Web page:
Date of Award

Spring 2012

Project Type


Program or Major


Degree Name

Master of Arts

First Advisor

Cesar Rebellon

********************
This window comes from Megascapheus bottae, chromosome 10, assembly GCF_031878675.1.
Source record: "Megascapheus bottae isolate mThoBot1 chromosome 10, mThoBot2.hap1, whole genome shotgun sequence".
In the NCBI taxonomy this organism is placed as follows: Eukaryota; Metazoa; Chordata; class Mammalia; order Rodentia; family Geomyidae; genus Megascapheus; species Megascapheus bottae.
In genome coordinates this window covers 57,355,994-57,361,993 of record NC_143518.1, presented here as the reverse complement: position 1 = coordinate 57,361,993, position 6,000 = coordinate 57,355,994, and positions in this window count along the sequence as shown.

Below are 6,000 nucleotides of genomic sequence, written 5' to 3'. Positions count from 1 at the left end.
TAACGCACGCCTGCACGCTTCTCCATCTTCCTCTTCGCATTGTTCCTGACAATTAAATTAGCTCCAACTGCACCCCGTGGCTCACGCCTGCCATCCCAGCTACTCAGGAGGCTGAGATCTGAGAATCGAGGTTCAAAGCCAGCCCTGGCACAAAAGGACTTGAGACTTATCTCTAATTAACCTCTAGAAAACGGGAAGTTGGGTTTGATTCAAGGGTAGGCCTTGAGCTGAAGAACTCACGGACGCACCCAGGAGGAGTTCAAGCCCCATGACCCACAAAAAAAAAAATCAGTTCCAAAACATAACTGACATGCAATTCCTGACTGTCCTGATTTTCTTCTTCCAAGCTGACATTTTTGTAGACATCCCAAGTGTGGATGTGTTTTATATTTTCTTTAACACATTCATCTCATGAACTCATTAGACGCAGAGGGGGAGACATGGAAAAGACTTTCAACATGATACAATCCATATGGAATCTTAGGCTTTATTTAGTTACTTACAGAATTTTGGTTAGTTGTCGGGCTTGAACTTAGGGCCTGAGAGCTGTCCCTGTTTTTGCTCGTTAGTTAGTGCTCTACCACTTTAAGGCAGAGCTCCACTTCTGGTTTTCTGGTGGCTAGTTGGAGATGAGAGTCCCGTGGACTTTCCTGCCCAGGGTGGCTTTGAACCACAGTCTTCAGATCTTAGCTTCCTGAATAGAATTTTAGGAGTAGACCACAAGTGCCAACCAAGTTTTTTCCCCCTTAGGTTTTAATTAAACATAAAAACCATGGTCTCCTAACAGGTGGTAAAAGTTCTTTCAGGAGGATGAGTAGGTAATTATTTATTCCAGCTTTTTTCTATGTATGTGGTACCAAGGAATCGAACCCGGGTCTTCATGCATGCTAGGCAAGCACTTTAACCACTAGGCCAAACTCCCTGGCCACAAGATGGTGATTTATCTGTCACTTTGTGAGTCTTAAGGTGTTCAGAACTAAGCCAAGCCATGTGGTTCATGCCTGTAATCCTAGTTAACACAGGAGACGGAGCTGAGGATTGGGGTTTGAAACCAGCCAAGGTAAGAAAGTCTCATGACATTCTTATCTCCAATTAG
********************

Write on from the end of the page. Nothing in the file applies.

The current study uses longitudinal data to examine the bi-directional relationship between delinquency and victimization and whether this relationship can be explained by possible mediating variables. Using longitudinal data from schools in four New Hampshire communities, results indicate a bi-directional relationship between victimization and delinquency exists such that reported victimizations are associated with increased future reports of delinquency involvement, and involvement in increased types of delinquency is associated with an increased likelihood of reporting experiences of victimization. Analysis is furthered with an examination of various types of delinquency and how the relationship is mediated by depression, self control, and time spent with peers. Results suggest that depression is an important explanatory variable for the relationship between victimization and future delinquency, and that studying the different types of delinquency as separate constructs may enable a deeper understanding of the complex relationship between juvenile delinquency and victimization.